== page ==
The Homing Pigeons

Steve Abramowitz

“ARNIE, YOU JUST HAVE to watch this video,” offers the wife. “Jessie is so adorable.”

“Honey, I’ve been thinking,” hubby responds. “I know mortgage rates are high right now, but we really should get a place near the kids.”

If you can remember I Love Lucy, you’re old enough to have had this sort of conversation. The mortgage is paid off, the Roth has done well and you’ve got the cash for a down payment. The two state pensions will cover the mortgage on the second home. Dividends, the two Social Security checks and the health insurance benefit from your old employer should ensure a comfortable retirement.

Why not a place close to the kids and your granddaughter? Kind of a getaway for the two of you. Even get in a little dig at those insufferable Danielsons at the club. And what luck. Real estate prices are down because of the higher interest rates. Home prices will bounce back once we get through this uncertain economy. What’s not to like?

Judging by the experience of some forlorn friends, a lot—in fact, a whole lot—could go wrong. Hate to spoil a heartfelt fantasy, but I might be able to save you money and travail.

Let’s start where it really stings. The kids have their own life now. Are you sure they want you so close by? You’ll need to feel it out because they won’t say so straight up. But look at it from their perspective. Are grandma and grandpa going to be a blessing or a burden? True, they’d be built-in babysitters on Saturday nights. But the old man has all those prescriptions he keeps needing to fill. She doesn’t always remember her insulin shots.

Next, let’s go to the expenses involved, because you’re probably minimizing them. There are all the closing costs when buying a house. Soon comes the budget dagger many people conveniently overlook, that $40,000 kitchen remodel to make the house more homey. And don’t ignore travel costs to and from the new place.

But it’s the staggering expense of maintaining a second home that should demand your rapt attention. Remember, you won’t have any rental income to offset the mortgage payment, insurance, taxes, utilities and the host of incidental expenses bound up with homeownership. The property tax alone could be prohibitive. In high-tax states like New York and California, the bill comes to about 1% of assessed value.

If you decide to rent the house out for part of the time, you risk not having its use when you suddenly decide you really want it. Your second home would then become a glorified time-share arrangement. On top of that, IRS restricts what rental expenses can be deducted.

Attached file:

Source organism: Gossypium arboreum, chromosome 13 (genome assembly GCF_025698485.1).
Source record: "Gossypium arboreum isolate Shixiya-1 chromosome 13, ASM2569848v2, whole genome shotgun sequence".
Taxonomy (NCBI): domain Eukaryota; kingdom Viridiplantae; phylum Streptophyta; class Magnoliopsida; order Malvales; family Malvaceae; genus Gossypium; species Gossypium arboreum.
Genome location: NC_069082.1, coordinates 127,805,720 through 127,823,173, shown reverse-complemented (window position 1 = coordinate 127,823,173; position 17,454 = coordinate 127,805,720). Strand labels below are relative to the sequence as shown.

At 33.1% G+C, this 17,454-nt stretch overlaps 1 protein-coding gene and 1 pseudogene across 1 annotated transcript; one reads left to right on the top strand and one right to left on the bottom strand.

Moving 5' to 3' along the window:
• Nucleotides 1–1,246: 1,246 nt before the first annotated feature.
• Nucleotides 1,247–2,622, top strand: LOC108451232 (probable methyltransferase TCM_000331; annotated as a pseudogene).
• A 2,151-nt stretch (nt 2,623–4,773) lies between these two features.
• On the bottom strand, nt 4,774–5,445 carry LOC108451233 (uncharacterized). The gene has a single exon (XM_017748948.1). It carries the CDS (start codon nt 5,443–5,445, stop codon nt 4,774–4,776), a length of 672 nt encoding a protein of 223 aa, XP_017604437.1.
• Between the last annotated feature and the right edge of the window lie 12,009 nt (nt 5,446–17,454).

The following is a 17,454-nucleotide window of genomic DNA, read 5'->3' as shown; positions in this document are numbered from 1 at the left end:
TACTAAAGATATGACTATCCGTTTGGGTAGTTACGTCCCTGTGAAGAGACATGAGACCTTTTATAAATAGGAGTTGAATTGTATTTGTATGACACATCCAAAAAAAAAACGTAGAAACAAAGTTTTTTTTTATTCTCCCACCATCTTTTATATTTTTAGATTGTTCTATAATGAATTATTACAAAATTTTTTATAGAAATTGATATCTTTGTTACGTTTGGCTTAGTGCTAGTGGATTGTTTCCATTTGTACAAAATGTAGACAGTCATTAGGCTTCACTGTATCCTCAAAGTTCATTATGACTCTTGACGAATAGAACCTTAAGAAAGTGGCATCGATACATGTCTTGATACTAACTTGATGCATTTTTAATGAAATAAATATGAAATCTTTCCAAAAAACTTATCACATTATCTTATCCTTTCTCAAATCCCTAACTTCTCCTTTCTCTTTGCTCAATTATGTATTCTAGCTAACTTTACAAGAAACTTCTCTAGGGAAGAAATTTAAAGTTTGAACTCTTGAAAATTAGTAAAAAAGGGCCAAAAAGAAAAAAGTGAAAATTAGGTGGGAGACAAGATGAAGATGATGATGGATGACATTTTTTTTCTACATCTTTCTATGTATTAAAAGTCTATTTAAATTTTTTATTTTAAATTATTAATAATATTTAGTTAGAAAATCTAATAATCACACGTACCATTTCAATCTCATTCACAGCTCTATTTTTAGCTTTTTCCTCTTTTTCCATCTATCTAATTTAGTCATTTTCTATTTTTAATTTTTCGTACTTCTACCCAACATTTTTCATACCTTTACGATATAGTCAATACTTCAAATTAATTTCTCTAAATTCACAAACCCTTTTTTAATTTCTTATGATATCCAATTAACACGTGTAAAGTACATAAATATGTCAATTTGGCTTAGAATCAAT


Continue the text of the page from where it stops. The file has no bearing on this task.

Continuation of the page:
I can already hear the protestations: “Appreciation will bail us out.” Maybe in the long run, but not necessarily. You’ve got to overcome all those prodigious monthly outlays, any remodeling, presale enhancements, staging and the standard selling commission.

Though they don’t fall as sharply as stocks sometimes do, home prices can drop in the short run. In fact, if family conflict or an emergency forces a quick sale, you could take a loss. Think about the folks you know who giddily purchased a house around the 2022 market peak and are now seeing red.

Coordinating the unavoidable repairs and maintenance long distance, like the dishwasher that died at the end of your last visit, will involve time and frustration. Will the kids you didn’t want to burden have to run out and meet the technician?

Resign yourself to a property manager and you’ve added another layer of expense. At this point, you might be thinking of the condo solution, but in many metropolitan areas the monthly homeowner’s fee can approach $1,000.

I know this harangue has been a bummer for some, but in real life even the most well-intentioned dreams should be sensible. After all, you don’t want to make a life-changing decision to buy a second home without being aware of the financial and logistical fallout.

But before you pass me off as an old Scrooge, I do have a plan B. Book a suite in the luxury hotel near the kids’ home and stay for a few days or even weeks. You’ll be pampered by maid service and a concierge, maybe with a breakfast credit thrown in. Your experience will be hassle-free and you’ll save beaucoup bucks. More important, you’ll save time and energy, which you can then use to enrich your senior years and the life of the family you love.

Steve Abramowitz is a psychologist in Sacramento, California. Earlier in his career, Steve was a university professor, including serving as research director for the psychiatry department at the University of California, Davis. He also ran his own investment advisory firm. Check out Steve’s earlier articles.

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